vanilla bean: 9 posts

Vanilla and Homemade Vanilla Extract Recipe

Vanilla

by Elise Pearlstine

There is nothing quite so comforting as a dish made with vanilla, whether it is a rich, warm crème brulee or a dish of really excellent vanilla ice cream, especially if it is homemade. The vanilla bean is an ancient and popular flavor and fragrance ingredient. It is very difficult to describe without using the word ‘vanilla’ but I find a good extract or the beans themselves to have a fragrance that is warm, very sweet, balsamic, slightly earthy and very slightly floral. The odor can be tenacious.

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Scented Garden : Geranium and Spiced Arancello Recipe

Geranium cropped

By Elise Pearlstine

Sometimes the leaves, not the flowers, tell the story of an aromatic plant. I fell in love with the fragrant leaves of the scented geranium from my first sniff. From the rich, lemony smell of the citronella type to the green, floral, minty smell of a peppermint one, it is a wonder to rub your fingers over the rough, intricately shaped leaves to test the scent. There are many varieties–spicy ones, minty ones, as well as a beautiful pine-scented type with hints of rose and nutmeg. There are several hundred species in the wild. I once had a lovely chocolate mint variety that I worked very hard to keep alive in southern Florida but it did not make it through the hot summer months. It had a lovely, deep minty smell (the chocolate was mostly in my imagination) but it was a striking plant with purple streaked leaves. I gave up on scented geraniums for a number of years but recently bought six small plants – rose geraniums and attar of roses geraniums. Within a few weeks, the rose geraniums seemed to realize they were in Florida and quickly withered and died. The attar of roses plants, however, have stayed with me. I recently moved them into my office to get photos and just the act of moving them and putting them in a smaller room served to bring out the scent. They filled the room with a heady scent of rich rose with a lovely touch of green herbs.

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Rhubarb Strawberry Fool with Orange and Vanilla

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My first introduction to fool, a classical English dessert dating back to the 16th century, was through Elizabeth David’s wonderful book Summer Cooking. David’s characteristically laconic recipe could not have been more appealing. “ 1lb. of strawberries, 3 oz. sugar, 5oz. double cream. Sieve the hulled strawberries. Stir in the sugar. Add this purée gradually to the whipped cream, so that it is quite smooth. Turn into a shallow crystal or silver dish, and put in the refrigerator for several hours, if possible underneath the ice-trays, so that the fools gets as cold as possible without actually freezing. It is important to cover the bowl, or everything else in the refrigerator will smell of strawberries.”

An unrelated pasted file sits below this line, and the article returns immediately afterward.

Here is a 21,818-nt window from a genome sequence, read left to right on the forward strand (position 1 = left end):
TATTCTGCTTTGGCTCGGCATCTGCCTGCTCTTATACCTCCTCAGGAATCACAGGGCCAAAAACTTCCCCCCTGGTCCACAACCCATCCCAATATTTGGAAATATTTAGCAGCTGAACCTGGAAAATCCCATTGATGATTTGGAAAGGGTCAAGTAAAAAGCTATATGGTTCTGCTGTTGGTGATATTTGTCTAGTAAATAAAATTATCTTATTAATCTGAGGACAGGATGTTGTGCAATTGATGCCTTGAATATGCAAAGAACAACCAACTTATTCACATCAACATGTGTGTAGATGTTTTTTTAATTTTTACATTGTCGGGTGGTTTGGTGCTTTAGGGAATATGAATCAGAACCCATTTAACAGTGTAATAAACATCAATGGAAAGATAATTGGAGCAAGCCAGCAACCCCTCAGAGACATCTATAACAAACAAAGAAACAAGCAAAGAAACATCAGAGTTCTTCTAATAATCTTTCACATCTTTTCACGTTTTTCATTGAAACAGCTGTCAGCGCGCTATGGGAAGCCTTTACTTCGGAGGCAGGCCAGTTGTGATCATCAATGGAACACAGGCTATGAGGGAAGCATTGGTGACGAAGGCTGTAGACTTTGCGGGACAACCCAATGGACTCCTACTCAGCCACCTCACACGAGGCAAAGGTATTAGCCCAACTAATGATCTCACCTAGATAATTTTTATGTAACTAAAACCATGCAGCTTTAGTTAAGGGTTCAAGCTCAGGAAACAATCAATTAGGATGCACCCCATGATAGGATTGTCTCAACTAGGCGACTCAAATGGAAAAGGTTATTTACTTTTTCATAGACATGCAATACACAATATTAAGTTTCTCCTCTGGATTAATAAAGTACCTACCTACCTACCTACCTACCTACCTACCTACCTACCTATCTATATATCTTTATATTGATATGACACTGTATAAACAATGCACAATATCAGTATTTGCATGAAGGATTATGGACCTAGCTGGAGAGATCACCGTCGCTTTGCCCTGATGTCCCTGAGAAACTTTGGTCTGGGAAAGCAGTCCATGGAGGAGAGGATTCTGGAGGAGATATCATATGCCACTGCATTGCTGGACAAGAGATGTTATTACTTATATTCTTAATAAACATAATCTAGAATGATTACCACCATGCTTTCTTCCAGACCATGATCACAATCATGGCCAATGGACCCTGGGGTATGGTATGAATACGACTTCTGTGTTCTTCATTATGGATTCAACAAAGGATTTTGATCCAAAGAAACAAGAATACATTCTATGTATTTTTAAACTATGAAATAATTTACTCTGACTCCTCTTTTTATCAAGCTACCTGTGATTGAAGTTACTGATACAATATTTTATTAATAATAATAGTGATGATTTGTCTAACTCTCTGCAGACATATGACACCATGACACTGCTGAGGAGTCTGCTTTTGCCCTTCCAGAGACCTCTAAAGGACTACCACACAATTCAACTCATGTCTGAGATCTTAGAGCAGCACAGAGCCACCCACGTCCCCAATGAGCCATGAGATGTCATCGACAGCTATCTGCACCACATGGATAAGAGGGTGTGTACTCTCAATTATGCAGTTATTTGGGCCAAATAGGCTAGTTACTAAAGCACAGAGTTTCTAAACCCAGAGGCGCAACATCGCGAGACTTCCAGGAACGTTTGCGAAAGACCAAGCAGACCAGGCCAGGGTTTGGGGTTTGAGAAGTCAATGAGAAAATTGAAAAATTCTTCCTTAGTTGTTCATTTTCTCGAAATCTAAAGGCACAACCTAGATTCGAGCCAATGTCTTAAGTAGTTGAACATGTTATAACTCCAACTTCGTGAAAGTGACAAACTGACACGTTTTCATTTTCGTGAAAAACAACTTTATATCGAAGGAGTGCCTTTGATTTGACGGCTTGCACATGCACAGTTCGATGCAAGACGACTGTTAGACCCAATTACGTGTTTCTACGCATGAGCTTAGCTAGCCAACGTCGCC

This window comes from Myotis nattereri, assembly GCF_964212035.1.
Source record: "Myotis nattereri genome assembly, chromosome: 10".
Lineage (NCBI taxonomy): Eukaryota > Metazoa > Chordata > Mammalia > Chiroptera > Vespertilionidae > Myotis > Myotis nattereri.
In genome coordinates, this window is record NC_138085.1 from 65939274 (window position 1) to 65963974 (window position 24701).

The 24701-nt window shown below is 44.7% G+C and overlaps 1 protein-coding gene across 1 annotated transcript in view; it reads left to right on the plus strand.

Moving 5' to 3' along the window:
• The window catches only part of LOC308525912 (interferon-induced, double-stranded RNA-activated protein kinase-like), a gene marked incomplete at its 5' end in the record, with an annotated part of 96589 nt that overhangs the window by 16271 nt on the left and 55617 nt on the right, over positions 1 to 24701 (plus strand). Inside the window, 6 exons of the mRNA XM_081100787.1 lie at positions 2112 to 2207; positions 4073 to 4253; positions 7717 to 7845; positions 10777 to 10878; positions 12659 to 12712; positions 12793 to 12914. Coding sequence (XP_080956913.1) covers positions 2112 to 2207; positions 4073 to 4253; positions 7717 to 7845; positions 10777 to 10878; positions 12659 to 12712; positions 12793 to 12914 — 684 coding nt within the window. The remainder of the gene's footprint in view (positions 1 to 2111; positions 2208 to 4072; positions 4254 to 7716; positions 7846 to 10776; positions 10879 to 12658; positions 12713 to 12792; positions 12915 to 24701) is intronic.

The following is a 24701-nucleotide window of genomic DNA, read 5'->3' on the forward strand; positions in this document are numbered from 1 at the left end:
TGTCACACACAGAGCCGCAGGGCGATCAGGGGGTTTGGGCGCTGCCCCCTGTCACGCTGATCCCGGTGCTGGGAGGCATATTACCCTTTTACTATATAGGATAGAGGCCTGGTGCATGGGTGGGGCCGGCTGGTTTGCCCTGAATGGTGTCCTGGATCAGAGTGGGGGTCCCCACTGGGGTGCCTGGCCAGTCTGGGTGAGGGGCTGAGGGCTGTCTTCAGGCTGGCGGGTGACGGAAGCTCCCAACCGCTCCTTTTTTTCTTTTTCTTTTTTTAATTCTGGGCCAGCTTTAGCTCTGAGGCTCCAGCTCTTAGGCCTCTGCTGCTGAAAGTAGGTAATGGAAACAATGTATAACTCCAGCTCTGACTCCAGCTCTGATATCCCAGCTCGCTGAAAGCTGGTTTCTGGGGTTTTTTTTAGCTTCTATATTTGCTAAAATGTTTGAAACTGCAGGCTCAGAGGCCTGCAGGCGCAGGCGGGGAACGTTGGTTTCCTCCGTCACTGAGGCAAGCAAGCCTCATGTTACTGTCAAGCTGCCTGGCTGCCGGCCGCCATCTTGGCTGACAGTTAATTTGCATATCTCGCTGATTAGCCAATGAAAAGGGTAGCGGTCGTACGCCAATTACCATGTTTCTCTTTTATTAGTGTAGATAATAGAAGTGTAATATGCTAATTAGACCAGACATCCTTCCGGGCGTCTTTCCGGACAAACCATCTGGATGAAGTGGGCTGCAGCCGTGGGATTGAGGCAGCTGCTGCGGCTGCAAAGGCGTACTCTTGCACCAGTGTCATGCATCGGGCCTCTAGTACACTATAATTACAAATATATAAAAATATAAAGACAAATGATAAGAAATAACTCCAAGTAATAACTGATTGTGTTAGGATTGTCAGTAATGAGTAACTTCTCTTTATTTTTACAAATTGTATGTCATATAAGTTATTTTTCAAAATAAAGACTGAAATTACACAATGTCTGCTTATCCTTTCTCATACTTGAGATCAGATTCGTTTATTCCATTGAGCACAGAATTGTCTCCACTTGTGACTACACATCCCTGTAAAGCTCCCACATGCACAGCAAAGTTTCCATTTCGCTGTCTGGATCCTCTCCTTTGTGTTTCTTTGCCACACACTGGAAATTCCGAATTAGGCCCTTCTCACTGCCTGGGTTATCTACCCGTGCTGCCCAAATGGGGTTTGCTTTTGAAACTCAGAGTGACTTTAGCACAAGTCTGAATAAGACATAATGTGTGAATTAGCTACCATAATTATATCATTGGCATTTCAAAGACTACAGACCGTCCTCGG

I love the airy texture of the mousse, the strong fragrance of strawberries and the refreshing sensation on the palate. Although fool (or foole as it used to be spelled) is traditionally made with gooseberries, it offers nearly limitless opportunities for experimens with different fruit pairings. Cream, as any fat based substance, picks up the aroma molecules beautifully, and it provides an excellent canvas on which to paint with flavors.

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Love Potion #99 Aromatic Drink

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by Michelle Krell Kydd

Love potion. The word has the taste of alchemy, dry ice and witchery. The concept of food as a talisman is not a new one, but when it is attached to love there seems to be an unending string of incarnations. It is no wonder; every act of coupling has a unique quality and whether or not it is intended, the potential for creating new life is written into the physical expression of affection. In that tide of energy, identities are exchanged, traded and temporarily obliterated. Each person reemerges slightly different, yet more themselves than they were before. How could one not try to pierce that mystery by engaging the sense of taste? …

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